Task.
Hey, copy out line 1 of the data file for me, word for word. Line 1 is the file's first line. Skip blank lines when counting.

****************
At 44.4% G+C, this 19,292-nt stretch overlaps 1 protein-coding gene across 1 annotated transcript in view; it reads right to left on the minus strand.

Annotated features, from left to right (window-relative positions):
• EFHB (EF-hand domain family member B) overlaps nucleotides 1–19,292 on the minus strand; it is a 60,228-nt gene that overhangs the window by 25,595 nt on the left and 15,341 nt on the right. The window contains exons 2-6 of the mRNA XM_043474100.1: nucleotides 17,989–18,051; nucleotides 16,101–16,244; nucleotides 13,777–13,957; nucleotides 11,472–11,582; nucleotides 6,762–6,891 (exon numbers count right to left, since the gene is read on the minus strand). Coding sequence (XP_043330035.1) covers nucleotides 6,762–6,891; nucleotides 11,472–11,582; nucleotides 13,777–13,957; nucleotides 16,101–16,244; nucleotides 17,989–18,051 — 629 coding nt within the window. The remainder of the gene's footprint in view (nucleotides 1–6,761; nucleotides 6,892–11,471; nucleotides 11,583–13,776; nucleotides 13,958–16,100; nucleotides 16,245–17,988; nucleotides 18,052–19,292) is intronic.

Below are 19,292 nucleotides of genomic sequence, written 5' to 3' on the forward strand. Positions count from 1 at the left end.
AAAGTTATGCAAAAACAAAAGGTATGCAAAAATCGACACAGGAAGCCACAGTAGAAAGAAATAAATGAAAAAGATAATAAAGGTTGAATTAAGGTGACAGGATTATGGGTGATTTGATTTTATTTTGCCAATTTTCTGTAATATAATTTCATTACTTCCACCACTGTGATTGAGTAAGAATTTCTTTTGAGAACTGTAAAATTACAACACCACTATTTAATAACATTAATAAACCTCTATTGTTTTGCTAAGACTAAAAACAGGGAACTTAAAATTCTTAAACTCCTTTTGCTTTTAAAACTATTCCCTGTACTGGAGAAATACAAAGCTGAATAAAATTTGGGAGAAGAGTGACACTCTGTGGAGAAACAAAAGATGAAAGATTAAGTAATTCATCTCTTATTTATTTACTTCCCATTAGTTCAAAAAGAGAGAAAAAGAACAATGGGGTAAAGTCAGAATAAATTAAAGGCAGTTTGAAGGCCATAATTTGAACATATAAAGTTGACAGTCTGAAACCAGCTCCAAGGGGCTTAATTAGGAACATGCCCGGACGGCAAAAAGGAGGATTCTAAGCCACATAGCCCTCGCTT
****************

At 44.4% G+C, this 19,292-nt stretch overlaps 1 protein-coding gene across 1 annotated transcript in view; it reads right to left on the minus strand.